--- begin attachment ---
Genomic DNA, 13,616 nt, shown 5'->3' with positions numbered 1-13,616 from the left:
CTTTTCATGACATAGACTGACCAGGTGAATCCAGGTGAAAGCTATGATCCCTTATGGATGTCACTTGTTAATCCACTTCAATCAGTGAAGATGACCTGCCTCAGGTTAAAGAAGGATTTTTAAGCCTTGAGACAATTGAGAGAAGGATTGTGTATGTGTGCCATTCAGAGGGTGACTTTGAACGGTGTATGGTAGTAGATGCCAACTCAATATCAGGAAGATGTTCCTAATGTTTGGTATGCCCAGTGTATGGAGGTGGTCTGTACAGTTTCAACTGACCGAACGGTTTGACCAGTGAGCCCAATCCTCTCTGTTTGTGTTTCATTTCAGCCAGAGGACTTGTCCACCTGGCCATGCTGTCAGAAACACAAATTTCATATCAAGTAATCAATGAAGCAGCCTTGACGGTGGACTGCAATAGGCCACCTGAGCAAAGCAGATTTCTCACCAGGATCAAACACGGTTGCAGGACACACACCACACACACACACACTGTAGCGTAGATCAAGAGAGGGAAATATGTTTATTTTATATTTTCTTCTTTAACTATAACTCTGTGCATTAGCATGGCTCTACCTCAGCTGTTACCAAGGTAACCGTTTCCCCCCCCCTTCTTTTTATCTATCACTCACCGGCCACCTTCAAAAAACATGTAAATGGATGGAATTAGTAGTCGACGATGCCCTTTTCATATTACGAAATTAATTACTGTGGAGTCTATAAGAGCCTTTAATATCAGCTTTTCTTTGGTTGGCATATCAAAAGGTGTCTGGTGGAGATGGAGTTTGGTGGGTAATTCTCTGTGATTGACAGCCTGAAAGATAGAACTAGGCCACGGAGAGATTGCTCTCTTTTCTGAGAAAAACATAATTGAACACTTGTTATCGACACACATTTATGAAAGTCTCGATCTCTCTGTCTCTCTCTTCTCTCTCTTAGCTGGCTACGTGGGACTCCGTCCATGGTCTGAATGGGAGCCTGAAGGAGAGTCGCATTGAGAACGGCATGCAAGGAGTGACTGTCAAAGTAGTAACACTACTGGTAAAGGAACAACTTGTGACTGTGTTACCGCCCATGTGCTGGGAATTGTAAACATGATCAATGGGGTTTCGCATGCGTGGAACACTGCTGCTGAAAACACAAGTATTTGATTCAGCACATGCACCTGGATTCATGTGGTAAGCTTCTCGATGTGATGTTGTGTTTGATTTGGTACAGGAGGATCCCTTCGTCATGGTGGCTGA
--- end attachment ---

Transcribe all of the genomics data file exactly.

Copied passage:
Genomic DNA, 13,616 nt, shown 5'->3' with positions numbered 1-13,616 from the left:
CTTTTCATGACATAGACTGACCAGGTGAATCCAGGTGAAAGCTATGATCCCTTATGGATGTCACTTGTTAATCCACTTCAATCAGTGAAGATGACCTGCCTCAGGTTAAAGAAGGATTTTTAAGCCTTGAGACAATTGAGAGAAGGATTGTGTATGTGTGCCATTCAGAGGGTGACTTTGAACGGTGTATGGTAGTAGATGCCAACTCAATATCAGGAAGATGTTCCTAATGTTTGGTATGCCCAGTGTATGGAGGTGGTCTGTACAGTTTCAACTGACCGAACGGTTTGACCAGTGAGCCCAATCCTCTCTGTTTGTGTTTCATTTCAGCCAGAGGACTTGTCCACCTGGCCATGCTGTCAGAAACACAAATTTCATATCAAGTAATCAATGAAGCAGCCTTGACGGTGGACTGCAATAGGCCACCTGAGCAAAGCAGATTTCTCACCAGGATCAAACACGGTTGCAGGACACACACCACACACACACACACTGTAGCGTAGATCAAGAGAGGGAAATATGTTTATTTTATATTTTCTTCTTTAACTATAACTCTGTGCATTAGCATGGCTCTACCTCAGCTGTTACCAAGGTAACCGTTTCCCCCCCCCTTCTTTTTATCTATCACTCACCGGCCACCTTCAAAAAACATGTAAATGGATGGAATTAGTAGTCGACGATGCCCTTTTCATATTACGAAATTAATTACTGTGGAGTCTATAAGAGCCTTTAATATCAGCTTTTCTTTGGTTGGCATATCAAAAGGTGTCTGGTGGAGATGGAGTTTGGTGGGTAATTCTCTGTGATTGACAGCCTGAAAGATAGAACTAGGCCACGGAGAGATTGCTCTCTTTTCTGAGAAAAACATAATTGAACACTTGTTATCGACACACATTTATGAAAGTCTCGATCTCTCTGTCTCTCTCTTCTCTCTCTTAGCTGGCTACGTGGGACTCCGTCCATGGTCTGAATGGGAGCCTGAAGGAGAGTCGCATTGAGAACGGCATGCAAGGAGTGACTGTCAAAGTAGTAACACTACTGGTAAAGGAACAACTTGTGACTGTGTTACCGCCCATGTGCTGGGAATTGTAAACATGATCAATGGGGTTTCGCATGCGTGGAACACTGCTGCTGAAAACACAAGTATTTGATTCAGCACATGCACCTGGATTCATGTGGTAAGCTTCTCGATGTGATGTTGTGTTTGATTTGGTACAGGAGGATCCCTTCGTCATGGTGGCTGA